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Now is time to add the star of the show. Now here’s the thing about canned ackee.. it’s VERY fragile. So after I open the can, I pour everything into a strainer and run cold water over it. Just to remove that liquid it’s been packed in. After this drains, I add it to the saucepan with everything else, but I DON’T stir with a spoon. I use two forks and gently toss it with the other ingredients. The trick is not to break it apart, or you’ll end up with a huge pot of mush. After adding the ackee, it takes a minute or two for it to heat through and absorb all those wonderful layers of flavor we built.

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jamaican ackee and saltfish

It’s amazing how simple, yet tasty this dish is. Very similar to the tomato and saltfish we make in Trinbago, except you add the ackee which gives it a unique taste and texture. It looks very much like scrambled eggs, but I assure you that no scramble eggs will ever taste like this.

That lovely morning outside Kingston we had boiled green banana (green fig), yam, dumplings and some of the best bread I’ve ever had (hard dough) and we washed it all down with a piping hot cup of Milo sweetened with my favorite… condensed milk.



It’s that time again – we’re giving away the following cookbook (see above) to one lucky person for the month of April.  All you have to do is leave me a comment in the comments section below (please say something about this recipe) and your name will be automatically entered to win this amazing cookbook, highlighting the art of mastering pasta dishes. Yup! Not Caribbean, but a wonderful way to  learn some Italian cooking with easy step by step recipes. There are two bonus ways you can have your name entered in the contest, giving you 3 chances at winning. Along with leaving a comment below, go to the Facebook fan page and/or the Youtube cooking channel and leave a comment  there. I don’t care what your comment is, but it would be nice if you could tell me what you like about Caribbean food and if the recipes I share are helpful.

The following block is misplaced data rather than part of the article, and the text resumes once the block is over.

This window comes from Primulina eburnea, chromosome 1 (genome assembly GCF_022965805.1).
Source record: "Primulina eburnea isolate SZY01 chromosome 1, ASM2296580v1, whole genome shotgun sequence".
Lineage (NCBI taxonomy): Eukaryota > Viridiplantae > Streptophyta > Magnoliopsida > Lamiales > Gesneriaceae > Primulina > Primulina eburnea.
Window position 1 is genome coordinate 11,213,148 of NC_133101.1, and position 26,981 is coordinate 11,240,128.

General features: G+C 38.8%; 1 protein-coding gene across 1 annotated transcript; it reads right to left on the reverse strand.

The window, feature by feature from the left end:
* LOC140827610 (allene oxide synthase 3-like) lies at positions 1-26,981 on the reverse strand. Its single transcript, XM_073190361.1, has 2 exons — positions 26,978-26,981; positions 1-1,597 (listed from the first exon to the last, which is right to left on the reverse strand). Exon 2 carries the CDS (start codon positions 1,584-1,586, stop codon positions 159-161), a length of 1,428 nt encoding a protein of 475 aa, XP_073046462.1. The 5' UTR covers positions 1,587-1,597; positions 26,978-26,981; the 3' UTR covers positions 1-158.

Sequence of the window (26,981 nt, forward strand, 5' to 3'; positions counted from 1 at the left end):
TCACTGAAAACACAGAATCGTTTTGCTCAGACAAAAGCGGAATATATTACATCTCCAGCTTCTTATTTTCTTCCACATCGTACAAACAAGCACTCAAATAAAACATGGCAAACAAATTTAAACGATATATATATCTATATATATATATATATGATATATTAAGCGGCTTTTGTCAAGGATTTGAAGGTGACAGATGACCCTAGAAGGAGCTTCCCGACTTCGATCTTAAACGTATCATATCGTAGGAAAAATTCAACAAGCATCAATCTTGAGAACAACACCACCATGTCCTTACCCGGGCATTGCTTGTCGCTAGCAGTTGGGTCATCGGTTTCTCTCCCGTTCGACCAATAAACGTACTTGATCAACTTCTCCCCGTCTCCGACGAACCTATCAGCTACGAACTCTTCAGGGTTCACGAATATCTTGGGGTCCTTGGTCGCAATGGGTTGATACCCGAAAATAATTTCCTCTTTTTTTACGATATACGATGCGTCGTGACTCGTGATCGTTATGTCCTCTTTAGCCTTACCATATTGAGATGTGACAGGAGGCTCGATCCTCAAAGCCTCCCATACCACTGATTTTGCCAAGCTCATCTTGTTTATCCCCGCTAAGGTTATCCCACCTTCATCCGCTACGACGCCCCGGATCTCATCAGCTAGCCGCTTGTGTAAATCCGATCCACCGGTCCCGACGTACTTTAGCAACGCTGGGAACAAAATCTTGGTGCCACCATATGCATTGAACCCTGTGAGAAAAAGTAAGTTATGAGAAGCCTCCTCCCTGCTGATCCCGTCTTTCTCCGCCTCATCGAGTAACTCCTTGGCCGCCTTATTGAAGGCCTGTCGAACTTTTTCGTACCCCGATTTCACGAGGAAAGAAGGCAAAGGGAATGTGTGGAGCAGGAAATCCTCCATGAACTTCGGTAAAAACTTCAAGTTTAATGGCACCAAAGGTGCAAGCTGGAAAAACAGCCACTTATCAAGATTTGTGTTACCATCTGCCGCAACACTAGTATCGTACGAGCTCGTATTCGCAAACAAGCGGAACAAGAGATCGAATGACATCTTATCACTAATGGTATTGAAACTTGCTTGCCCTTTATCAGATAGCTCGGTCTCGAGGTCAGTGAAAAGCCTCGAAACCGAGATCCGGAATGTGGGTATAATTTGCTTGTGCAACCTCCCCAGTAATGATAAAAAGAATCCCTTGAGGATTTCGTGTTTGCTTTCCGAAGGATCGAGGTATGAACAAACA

Here are the rules pertaining to winning the copy of “Pasta Step By Step Cookbook”…

- contest is open to everyone globally

- there are 3 ways to enter your name (see above)

- 1 winner will be chosen at random (if you left 3 comments, your name will be entered 3 times)

- contest is open from April 14 – to midnight April 30.

- winner will be announced within 1 week of the official close date.

- the winner will have 1 week to contact us with mailing address

- we will cover all shipping expenses (standard mail)

I hope you take a moment to enter your name as I’d really like to mail this cookbook out to you. It’s simple, free and a great way to experiment with some Italian cooking. Good luck to everyone who enters.

Happy cooking


Recipe Name
The Ultimate Jamaican Ackee And Saltfish Recipe.
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208 Responses to “The Ultimate Ackee And Saltfish Recipe.”

  1. JimmyP says:

    I am from Jamaica, and I have never seen anybody prepared saltfish for ackee preparation without boiling it. Neither have I ever seen anybody adding canned, diced tomatoes to this succulent dish as suggested by JAmberr above. Your friends taught you well. So, hats off to you, my friend. You got the recipe down to a T. It is so sad when we become expert on things everything. Ask all the Jamaicans you know and they will concur with what I am saying to you.


  1. […] prepared for Sunday breakfast, Ackee & Saltfish can be eaten for lunch and dinner, served with boiled green bananas and dumplings, plantains, bammy […]

  2. […] hotel was breakfast, but what a breakfast it was! It was always buffet style, and the choices were Ackee and Saltfish, brown stewed chicken wings, salt fish and cabbage, Johnny Cakes, boiled dumplings, fried […]